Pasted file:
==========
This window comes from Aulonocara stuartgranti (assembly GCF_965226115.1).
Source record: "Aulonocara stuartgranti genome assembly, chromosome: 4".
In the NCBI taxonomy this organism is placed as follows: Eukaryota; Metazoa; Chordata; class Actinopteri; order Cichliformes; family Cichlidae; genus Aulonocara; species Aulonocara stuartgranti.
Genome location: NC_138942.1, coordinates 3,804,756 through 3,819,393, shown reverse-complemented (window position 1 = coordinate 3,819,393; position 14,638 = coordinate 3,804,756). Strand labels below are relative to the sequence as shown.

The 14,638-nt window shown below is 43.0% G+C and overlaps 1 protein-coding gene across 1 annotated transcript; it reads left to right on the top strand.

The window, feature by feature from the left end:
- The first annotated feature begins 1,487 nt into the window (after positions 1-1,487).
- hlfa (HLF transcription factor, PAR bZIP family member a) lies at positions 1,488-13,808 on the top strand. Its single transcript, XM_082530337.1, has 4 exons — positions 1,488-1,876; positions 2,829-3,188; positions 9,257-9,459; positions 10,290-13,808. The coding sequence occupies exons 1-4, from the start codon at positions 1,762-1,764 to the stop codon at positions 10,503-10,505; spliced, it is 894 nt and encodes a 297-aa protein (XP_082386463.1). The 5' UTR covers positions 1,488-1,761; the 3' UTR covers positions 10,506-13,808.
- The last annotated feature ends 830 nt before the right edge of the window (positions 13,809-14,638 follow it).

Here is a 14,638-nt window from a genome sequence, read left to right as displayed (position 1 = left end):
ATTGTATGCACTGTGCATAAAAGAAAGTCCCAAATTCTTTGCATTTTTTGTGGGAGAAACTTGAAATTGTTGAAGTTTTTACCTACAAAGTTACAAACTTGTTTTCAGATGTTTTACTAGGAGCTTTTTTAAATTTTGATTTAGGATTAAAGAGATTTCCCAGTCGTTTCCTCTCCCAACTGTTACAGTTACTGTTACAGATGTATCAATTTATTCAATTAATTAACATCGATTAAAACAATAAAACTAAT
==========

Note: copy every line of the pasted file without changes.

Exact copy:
This window comes from Aulonocara stuartgranti (assembly GCF_965226115.1).
Source record: "Aulonocara stuartgranti genome assembly, chromosome: 4".
In the NCBI taxonomy this organism is placed as follows: Eukaryota; Metazoa; Chordata; class Actinopteri; order Cichliformes; family Cichlidae; genus Aulonocara; species Aulonocara stuartgranti.
Genome location: NC_138942.1, coordinates 3,804,756 through 3,819,393, shown reverse-complemented (window position 1 = coordinate 3,819,393; position 14,638 = coordinate 3,804,756). Strand labels below are relative to the sequence as shown.

The 14,638-nt window shown below is 43.0% G+C and overlaps 1 protein-coding gene across 1 annotated transcript; it reads left to right on the top strand.

The window, feature by feature from the left end:
- The first annotated feature begins 1,487 nt into the window (after positions 1-1,487).
- hlfa (HLF transcription factor, PAR bZIP family member a) lies at positions 1,488-13,808 on the top strand. Its single transcript, XM_082530337.1, has 4 exons — positions 1,488-1,876; positions 2,829-3,188; positions 9,257-9,459; positions 10,290-13,808. The coding sequence occupies exons 1-4, from the start codon at positions 1,762-1,764 to the stop codon at positions 10,503-10,505; spliced, it is 894 nt and encodes a 297-aa protein (XP_082386463.1). The 5' UTR covers positions 1,488-1,761; the 3' UTR covers positions 10,506-13,808.
- The last annotated feature ends 830 nt before the right edge of the window (positions 13,809-14,638 follow it).

Here is a 14,638-nt window from a genome sequence, read left to right as displayed (position 1 = left end):
ATTGTATGCACTGTGCATAAAAGAAAGTCCCAAATTCTTTGCATTTTTTGTGGGAGAAACTTGAAATTGTTGAAGTTTTTACCTACAAAGTTACAAACTTGTTTTCAGATGTTTTACTAGGAGCTTTTTTAAATTTTGATTTAGGATTAAAGAGATTTCCCAGTCGTTTCCTCTCCCAACTGTTACAGTTACTGTTACAGATGTATCAATTTATTCAATTAATTAACATCGATTAAAACAATAAAACTAAT